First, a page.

This is not a horror film. I suppose it's a psychological drama but with some shocks for shock's sake, rather than art for art's sake. I'm guessing that this was something of a personal mission for the director, who if he had stayed truer to the core values would have lost a lot of money for its producers; as a result it has been 'shocked up' and given a snazzy but meaningless title so as to attract attention, more viewers, more money. That's understandable I admit - no-one wants to lose money making a film. For the viewer, if he/she can acknowledge that some of the visuals in this film are probably over-done so as to generate controversy, there is actually much to take from the film's more basic message of emotional breakdown. Much the same could be said of the symbolic imagery, which seemed to me to be, at times anyway, created only for artistic effect rather than add any meaningful worth to the story.
The circumstances surrounding the little boy's death are similar to a real and well-publicised incident that took place in New York in 1991, a tragedy that troubled me at the time and has saddened me ever since. For this reason I was particularly interested to see how the parents of the boy in this film came to terms with their grief, and it has to be said that the portayal is credible, disturbing and lays long in the memory.
I watched this in Blu-Ray and I would suggest that anyone with the choice makes the same as I did. In particular the opening scene, or prologue, which is shot in black and white, is superb from a technical perspective. The sound quality throughout is particularly impressive too, with countless sounds of the forest and the outside world coming over in detail and with a great sense of three-dimensional depth of field. What did disappoint me however was the absence of any sub-titles in English (only Danish and Italian), because although I am not hearing-impaired I often use subtitles to make sure I get every word. Set-up options are limited, with only an English audio soundtrack together with a rerun of the film with commentary by the director. On the 'Bonus' menu there are various explanations as to how the film was made, ironically some of which are in Danish with English subtitles!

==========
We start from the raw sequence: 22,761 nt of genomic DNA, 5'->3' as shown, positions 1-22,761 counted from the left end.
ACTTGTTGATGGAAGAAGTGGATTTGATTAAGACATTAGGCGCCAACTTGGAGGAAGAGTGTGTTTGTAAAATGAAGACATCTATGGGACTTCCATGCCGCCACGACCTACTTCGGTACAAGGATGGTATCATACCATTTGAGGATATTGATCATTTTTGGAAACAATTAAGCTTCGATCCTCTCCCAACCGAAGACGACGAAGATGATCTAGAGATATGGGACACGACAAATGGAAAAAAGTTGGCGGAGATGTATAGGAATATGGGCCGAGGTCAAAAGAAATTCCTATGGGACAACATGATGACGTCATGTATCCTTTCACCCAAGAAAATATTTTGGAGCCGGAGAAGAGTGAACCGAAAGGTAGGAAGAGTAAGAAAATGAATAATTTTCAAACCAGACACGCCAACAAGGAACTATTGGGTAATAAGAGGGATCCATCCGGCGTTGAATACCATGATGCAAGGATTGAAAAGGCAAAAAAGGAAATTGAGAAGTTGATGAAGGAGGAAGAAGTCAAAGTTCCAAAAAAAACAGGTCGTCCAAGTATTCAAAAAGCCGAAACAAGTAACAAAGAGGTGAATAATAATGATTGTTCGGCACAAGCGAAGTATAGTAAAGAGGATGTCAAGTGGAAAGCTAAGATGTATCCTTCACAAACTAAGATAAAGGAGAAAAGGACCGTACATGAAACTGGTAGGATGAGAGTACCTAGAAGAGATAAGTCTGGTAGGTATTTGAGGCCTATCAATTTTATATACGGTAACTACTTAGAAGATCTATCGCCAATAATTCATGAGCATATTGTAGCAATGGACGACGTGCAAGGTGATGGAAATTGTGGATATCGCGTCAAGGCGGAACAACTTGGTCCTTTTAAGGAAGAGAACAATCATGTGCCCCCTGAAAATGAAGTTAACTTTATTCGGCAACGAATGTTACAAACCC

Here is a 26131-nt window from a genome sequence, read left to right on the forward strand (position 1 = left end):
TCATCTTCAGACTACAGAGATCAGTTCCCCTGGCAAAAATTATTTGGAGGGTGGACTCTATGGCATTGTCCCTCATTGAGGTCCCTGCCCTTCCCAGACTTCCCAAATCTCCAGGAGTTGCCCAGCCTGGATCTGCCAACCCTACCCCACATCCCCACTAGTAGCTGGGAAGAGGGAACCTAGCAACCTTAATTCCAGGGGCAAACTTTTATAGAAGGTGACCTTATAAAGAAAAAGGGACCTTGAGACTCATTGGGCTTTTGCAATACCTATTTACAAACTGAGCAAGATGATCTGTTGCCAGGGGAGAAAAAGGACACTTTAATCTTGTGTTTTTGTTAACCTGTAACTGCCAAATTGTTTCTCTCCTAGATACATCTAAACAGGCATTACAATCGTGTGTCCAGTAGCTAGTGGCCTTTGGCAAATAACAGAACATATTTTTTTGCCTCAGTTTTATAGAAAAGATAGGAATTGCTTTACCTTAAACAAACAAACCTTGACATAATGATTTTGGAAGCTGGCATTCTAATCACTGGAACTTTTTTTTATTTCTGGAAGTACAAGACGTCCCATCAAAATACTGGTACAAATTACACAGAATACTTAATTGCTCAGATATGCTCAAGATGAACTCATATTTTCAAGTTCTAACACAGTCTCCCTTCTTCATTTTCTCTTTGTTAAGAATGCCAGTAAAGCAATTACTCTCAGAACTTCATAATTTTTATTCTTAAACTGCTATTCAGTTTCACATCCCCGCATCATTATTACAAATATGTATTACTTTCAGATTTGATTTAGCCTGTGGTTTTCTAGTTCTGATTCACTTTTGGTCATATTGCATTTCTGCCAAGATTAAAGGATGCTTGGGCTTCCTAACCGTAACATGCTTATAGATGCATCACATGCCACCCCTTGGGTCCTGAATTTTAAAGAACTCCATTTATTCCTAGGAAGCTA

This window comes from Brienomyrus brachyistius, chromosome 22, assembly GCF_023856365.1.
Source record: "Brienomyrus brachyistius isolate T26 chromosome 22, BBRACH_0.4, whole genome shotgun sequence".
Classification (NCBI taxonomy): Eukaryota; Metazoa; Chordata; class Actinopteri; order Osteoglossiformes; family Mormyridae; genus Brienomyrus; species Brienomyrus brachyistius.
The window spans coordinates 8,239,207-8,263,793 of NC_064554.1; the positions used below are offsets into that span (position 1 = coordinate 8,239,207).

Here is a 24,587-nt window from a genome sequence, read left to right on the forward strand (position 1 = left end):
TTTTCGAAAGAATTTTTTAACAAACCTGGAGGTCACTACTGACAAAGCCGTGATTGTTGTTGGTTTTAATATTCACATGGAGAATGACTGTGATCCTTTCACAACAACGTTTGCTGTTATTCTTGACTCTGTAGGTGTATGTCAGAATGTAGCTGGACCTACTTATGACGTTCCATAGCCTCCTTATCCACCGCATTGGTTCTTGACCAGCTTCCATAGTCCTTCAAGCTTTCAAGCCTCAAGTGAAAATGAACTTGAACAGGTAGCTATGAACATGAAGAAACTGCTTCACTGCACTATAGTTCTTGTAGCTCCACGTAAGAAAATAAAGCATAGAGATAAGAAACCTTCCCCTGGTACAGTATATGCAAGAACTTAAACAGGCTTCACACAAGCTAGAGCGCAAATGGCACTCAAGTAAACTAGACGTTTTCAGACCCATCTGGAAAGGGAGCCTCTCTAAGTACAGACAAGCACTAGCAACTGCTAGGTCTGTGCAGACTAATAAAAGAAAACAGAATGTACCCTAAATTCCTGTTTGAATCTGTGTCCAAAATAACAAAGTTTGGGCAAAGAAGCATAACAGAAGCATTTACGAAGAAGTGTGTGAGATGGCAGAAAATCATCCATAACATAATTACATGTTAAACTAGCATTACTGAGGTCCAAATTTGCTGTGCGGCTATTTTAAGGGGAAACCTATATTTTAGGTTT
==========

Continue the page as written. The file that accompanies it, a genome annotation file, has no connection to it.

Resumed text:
A good film, then, for those with the capacity, objectivity and perhaps patience to appreciate it - but I accept that this will include far from everybody.
With a big nod to "Don't Look Now" and "The Shining" Triers does horror. The main protagonist is a CBT rationalist who believes his wife grief can be overcome by reliving the trauma. So we have a battle between psychiatry and psychology at the beginning of the film - although the rote nature of CBT and its mechanical view of the human is put to the test. So "Evil Dead" is resurrected as nature takes the central role in the reliving of the trauma. But the film shows that CBT and rationalism is bankrupt when it comes to dealing with extreme emotions.
Oblivious to his wife's increasing fragmentation - there is a hint of misogyny seeping through Trier's perspective - she descends whilst he wants to impose his reality that everything can be resolved upon her. As a result they pass each other on the stairs of life, whilst he fails to view the reality they exist within.